President Eisenhower and Heidi the Weimaraner

Heidi was a Weimaraner, and was President Eisenhower's First Dog while he was in
office. She was given to the President as a gift by Postmaster General Summerfield.
At the time of Eisenhower's presidency, Weimaraners were not a common breed.

The President is reported to have adored his "grey ghost," saying in a letter to
Summerfield "Heidi is definitely an asset to life in the White House... she is beautiful
and well behaved. And she is extremely affectionate. I am constantly indebted to
you both for giving her to me." It's hard to say whether Eisenhower's wife Mamie felt
the same. Heidi would often get in the way when Mrs Eisenhower was being

Perhaps the dog was protecting the First Lady, or perhaps she just liked to be in the picture. Heidi is reported to have loved running in the gardens of the White House; as an athletic breed she would have loved the open spaces. Unfortunately she didn't stay in the mansion for long. She urinated on the carpet in the White House's Diplomatic Reception Room, where the President entertained his guests or met with other politicians.

This didn't make her very popular and she was eventually sent to live on the President's farm in Gettysburg. One could argue that if she had an accident on the carpet there, it was less likely to cause distress. Weimaraners were originally bred in Germany as hunting dogs, and were used by royalty to hunt large animals such as deer and even bear. This means that they require huge amounts of exercise to stay in good condition.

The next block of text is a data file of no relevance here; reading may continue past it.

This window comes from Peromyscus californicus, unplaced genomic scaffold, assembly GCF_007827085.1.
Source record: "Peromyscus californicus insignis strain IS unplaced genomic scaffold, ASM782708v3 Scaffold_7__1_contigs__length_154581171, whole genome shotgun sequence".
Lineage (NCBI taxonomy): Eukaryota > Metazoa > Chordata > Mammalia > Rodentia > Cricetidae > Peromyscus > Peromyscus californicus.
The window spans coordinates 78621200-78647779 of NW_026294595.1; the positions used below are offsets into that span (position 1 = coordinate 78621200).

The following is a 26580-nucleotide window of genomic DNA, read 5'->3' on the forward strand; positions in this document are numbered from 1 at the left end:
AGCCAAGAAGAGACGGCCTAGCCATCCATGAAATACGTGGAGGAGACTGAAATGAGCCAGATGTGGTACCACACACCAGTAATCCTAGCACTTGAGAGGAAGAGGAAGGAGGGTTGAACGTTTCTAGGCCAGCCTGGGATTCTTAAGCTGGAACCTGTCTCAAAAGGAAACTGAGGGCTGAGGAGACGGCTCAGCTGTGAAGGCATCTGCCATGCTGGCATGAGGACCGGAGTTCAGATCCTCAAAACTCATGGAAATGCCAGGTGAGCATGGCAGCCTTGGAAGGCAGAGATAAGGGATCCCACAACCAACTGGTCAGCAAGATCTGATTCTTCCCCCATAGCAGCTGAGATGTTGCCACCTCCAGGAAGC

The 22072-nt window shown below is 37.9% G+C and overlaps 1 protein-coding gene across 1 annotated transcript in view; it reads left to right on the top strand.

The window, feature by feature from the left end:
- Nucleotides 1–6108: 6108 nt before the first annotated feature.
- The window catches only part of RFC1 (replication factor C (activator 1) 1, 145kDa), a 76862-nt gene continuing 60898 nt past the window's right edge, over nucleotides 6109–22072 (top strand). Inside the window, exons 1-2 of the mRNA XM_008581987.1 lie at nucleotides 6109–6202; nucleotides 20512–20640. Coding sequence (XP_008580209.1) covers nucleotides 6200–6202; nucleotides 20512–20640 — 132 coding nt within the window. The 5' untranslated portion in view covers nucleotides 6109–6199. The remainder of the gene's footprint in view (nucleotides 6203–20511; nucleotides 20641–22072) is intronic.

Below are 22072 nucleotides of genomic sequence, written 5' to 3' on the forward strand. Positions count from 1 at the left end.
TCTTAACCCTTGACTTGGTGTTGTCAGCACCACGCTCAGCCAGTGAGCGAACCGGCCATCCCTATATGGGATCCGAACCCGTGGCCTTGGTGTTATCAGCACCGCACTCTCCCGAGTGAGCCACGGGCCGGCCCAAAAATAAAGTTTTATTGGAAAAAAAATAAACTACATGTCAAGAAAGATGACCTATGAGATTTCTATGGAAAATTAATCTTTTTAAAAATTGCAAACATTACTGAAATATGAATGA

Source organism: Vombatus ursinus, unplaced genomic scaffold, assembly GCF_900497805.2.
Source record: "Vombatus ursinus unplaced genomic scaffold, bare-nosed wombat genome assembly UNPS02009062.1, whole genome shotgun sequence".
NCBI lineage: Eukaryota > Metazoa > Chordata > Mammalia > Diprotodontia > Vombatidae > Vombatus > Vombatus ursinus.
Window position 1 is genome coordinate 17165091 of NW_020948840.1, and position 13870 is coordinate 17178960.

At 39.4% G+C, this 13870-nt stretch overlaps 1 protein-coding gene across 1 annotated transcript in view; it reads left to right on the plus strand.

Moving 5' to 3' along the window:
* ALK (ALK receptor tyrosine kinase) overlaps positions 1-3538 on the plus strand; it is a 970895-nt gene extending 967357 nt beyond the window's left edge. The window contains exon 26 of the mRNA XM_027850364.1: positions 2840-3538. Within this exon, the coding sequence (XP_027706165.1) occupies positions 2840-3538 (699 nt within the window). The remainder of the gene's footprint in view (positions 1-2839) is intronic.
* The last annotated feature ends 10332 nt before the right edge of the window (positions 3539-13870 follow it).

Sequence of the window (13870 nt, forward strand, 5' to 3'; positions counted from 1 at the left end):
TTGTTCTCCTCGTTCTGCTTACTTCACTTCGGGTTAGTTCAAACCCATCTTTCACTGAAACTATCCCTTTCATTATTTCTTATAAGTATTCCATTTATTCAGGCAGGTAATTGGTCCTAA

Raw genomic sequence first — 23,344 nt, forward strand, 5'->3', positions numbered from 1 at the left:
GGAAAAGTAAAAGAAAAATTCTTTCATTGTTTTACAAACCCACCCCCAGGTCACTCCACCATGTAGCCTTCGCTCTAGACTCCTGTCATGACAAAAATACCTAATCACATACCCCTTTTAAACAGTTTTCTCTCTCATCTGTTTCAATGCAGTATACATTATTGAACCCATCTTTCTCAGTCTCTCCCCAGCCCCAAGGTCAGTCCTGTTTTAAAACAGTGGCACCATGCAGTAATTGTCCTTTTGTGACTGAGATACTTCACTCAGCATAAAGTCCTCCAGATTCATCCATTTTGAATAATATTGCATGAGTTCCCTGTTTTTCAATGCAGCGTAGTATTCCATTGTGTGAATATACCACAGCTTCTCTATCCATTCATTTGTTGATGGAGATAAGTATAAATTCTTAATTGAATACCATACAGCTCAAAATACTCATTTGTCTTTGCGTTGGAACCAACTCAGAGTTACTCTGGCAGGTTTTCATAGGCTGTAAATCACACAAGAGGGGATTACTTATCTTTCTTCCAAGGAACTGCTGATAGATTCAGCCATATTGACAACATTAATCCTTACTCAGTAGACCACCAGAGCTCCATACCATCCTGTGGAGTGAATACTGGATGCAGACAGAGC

President Eisenhower loved hunting and being outside (his hobbies also included golf and fishing) so a Weimaraner would have been a perfect companion for these activities. A fit and strong dog such as this is perfect for a President, where a dignified appearance of strength and endurance is desirable. Eisenhower didn't choose the dog himself, but the Weimaraner certainly embodies these qualities.

At times, it can seem almost impossible to tire a Weimaraner - they just seem to keep going. It's not clear who was in charge of the daily exercise for Heidi but whoever it was had a challenging job! The breed is also very intelligent, which means they need regular training if they are going to be good family companions. This intelligence can make them appear stubborn. Weimaraners, however, are good with children (as long as the child is big enough not to get knocked over) and if trained correctly become extremely bonded to their owner.

Eisenhower had two children so owning a breed that was suitable for the whole family would have been important. Separation anxiety can be an issue with Weimaraners. If left alone, the dogs can become destructive and have been known to injure themselves. This may not have been an issue with Heidi, because the White House was usually a hive of activity and she would have had plenty of company during her time as the First Dog.